Recording of February 2009: Cardinology
Lost Highway B0012195-02 (CD, LP, 7" EP). 2008. Tom Schick, prod., eng.; Noah Goldstein, asst. eng. AAD?, AAA. TT: 40:29
For many years, music fan, singer-songwriter, and cantankerous artiste Ryan Adams paid homage to what felt right. With his first band of note, the Raleigh, North Carolinabased Whiskeytown, he played a twangy fiddle-and-pedal-steel country-rock birthed on the altar of punk rock and liberally raised with respect for the songwriting and soul of performers like Gram Parsons and Jagger-Richards. Slowly but surely, Adams, founding guitarist Phil Wandscher, and coleader Caitlin Cary began to separate, as Adams came into his own as a songwriter and frontman who could hold audiences in the thrall of his presence, and the guts and majesty of his musical vision.
That's not to say that there weren't a lot of rough spots along the way. Once, back when this magazine was owned by Larry Archibald and John Atkinson, I ventured into a club in the largest city in the Land of Enchantment to see Whiskeytown, who were then signed to Geffen Records, and were perhaps the great hope of the then briefly ascendant alt-country subgenre.
I'd seen the band three times before, but on this night Mr. Adams decided to incite a Destry Rides Again Old West bar fight. Never gracious or secure about criticism, he decided to launch a bottle at a mouthy audience member. This was followed by a colossal WWF stage leap into the crowd. Ensconced in a back booth with an ex-girlfriend who thought the entire experience dodgy to begin with, I eagerly strained to see the action. As the mayhem spread toward us, she rightfully whispered with a distinct edge, "We're leaving!" Adams subsequently incited battles with critics, scraped against a host of personal demons, and gained a well-deserved reputation for being difficult and reclusive.
Artistically, he's been up and down. When, fresh from an indie triumph in Bloodshot's Heatbreaker (2000) and that album's moody single, "Come Pick Me Up," Adams unleashed the sticky, major-label solo album Gold (2001), his high-gloss valentine to New York City, he hit the artistic trifecta: He'd mastered the art of being a bandleader whose A-level material magically attracts praise from elders and top-drawer sideman talent; he'd honed his convincing, sexboy frontmannerisms; and he'd strutted a pack of unassailably well-arranged, hook-laden, lyrically tight. Regardless of what you think of its slick, pushy production values, Gold's hooks are breathtaking, and every bit as affecting when Adams plays them acoustically. Songs like the falsetto-led midtempo/ballad "When the Stars Go Blue," or the following track, the sad "Nobody Girl," suddenly made Adams the rock/roots songwriting whiz kid du jour.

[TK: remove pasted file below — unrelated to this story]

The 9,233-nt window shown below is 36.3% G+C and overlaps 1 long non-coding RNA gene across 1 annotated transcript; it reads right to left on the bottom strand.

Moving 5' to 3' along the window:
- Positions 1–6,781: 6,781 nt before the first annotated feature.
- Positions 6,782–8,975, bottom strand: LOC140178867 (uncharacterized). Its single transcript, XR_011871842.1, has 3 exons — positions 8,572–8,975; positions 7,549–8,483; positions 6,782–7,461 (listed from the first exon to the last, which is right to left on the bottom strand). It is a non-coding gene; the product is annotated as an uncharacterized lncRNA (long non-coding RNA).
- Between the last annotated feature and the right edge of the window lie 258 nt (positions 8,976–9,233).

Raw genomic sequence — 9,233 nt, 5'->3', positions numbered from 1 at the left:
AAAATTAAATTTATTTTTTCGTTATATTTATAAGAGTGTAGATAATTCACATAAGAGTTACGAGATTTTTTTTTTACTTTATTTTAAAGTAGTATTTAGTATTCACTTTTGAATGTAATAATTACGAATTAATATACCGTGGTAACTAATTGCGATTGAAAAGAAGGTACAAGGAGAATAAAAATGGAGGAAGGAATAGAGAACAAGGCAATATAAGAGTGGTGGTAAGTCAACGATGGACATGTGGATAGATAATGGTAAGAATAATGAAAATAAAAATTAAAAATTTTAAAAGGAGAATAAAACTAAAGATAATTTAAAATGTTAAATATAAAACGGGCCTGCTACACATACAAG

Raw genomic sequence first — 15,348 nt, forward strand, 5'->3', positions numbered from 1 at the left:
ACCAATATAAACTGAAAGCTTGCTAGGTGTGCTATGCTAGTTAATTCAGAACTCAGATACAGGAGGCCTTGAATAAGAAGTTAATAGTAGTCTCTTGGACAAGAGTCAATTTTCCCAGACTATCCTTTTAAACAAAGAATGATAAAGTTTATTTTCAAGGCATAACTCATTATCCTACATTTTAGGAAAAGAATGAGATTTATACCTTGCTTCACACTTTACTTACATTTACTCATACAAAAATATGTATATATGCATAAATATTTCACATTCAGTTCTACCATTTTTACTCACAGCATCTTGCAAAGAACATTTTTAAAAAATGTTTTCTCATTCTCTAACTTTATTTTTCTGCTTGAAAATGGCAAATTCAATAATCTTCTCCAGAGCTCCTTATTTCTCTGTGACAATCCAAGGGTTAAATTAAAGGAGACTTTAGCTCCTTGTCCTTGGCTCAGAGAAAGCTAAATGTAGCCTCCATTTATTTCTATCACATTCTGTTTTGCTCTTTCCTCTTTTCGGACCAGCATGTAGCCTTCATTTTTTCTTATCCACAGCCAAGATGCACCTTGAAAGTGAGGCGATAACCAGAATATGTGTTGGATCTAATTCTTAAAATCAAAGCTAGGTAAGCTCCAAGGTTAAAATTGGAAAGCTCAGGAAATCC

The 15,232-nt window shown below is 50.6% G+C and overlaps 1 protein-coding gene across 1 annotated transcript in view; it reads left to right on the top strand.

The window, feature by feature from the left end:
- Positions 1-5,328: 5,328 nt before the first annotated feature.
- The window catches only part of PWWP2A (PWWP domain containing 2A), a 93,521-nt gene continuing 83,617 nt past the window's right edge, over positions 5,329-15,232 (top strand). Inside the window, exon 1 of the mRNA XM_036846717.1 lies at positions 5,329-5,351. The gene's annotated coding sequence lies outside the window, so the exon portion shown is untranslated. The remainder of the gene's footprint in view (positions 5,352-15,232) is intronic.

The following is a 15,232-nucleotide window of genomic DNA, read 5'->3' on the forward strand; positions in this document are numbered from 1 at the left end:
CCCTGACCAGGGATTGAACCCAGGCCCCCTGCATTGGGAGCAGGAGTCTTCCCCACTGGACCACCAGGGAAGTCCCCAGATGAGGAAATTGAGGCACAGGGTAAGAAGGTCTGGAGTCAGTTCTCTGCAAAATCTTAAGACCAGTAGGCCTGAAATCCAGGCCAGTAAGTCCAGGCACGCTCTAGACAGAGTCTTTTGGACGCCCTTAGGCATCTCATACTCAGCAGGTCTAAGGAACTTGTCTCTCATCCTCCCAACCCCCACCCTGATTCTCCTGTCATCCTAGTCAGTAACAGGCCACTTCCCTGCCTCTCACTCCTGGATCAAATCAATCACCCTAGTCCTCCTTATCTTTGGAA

The songwriting afterglow of Gold (and some of its leftover tracks) illuminated the next album, Demolition. Then came the Adams avalanche: first Rock N Roll, then the two-disc Love Is Hell, both in 2003. As they had with Springsteen's The River, one of the obvious antecedents of this flurry of creativity, questions swirled about what might have happened had someone with ears and guts told Adams to cut it all down to a single knockout record. Since then, the singer-songwriter has wisely slowed his output and begun to self-edit, releasing the much more finished Cold Roses and Jackosnville City Nights (2005), the lesser 29 (2006), and another songwriting upswing, Easy Tiger (2007).
Which brings us to Cardinology. Adams' lyrics, now fully obsessed with picking his love scabs, sound somehow wiser and more resonant, although his habit of ending every tune with a repeated chorus line needs to be broken. Adams' dreamy, riffy retro-rock can feel tossed-off and formulaic, but it's steadier here, if more predictable. Adams' idea now seems to be richness rather than surprise: the gospel according to Ryan, but at lower levels of volume and urgency. Ethel, our boy is growing up. His obvious influences, such as Parsons and U2, have never been used as well. And while many of the songwriting turns are familiar to longtime Adams fans"Go Easy" could easily have appeared on any record since Goldhe's still capable of writing a transcendent tune like this album's strongest, "Crossed Out Name," whose strummed acoustic guitars power a U2-flavored rumination. "Let Us Down Easy," which adds a Wurlitzer to the mix, is another controlled but satisfying mix of electric guitars. And "Magick," Adams' fun tribute to chord-bashing riff rock like "Highway to Hell" or "All Right Now," is a ball.
Adams' band, the Cardinals, includes guitarist Neal Casal and pedal-steel player Jon Graboff. Throughout Cardinology, they play impeccably like the pros they are, wrapping a low-key yet atmospheric vibe around tunes like the pedal-steelhaunted "Natural Ghost." And if his songwriting has settled into a groove, Adams' vocal skills have continued to grow, as evidenced by his going Bono on "Cobwebs."
Cardinology has been released on both CD and red vinyl, and on both formats the sound is full-blooded and immediate. The LP has a more spacious and open soundstage, with a breathier top end, while the CD, not surprisingly, is brighter and more forward. Also included is a 7" EP with two more songs, "Heavy Orange" and "Asteroid."
Artists settling into mid-career can sometimes be less than pretty, but with this album, Adams has righted his often erratic ship with a collection of songs that embody the grace and beauty he's always aspired to create.Robert Baird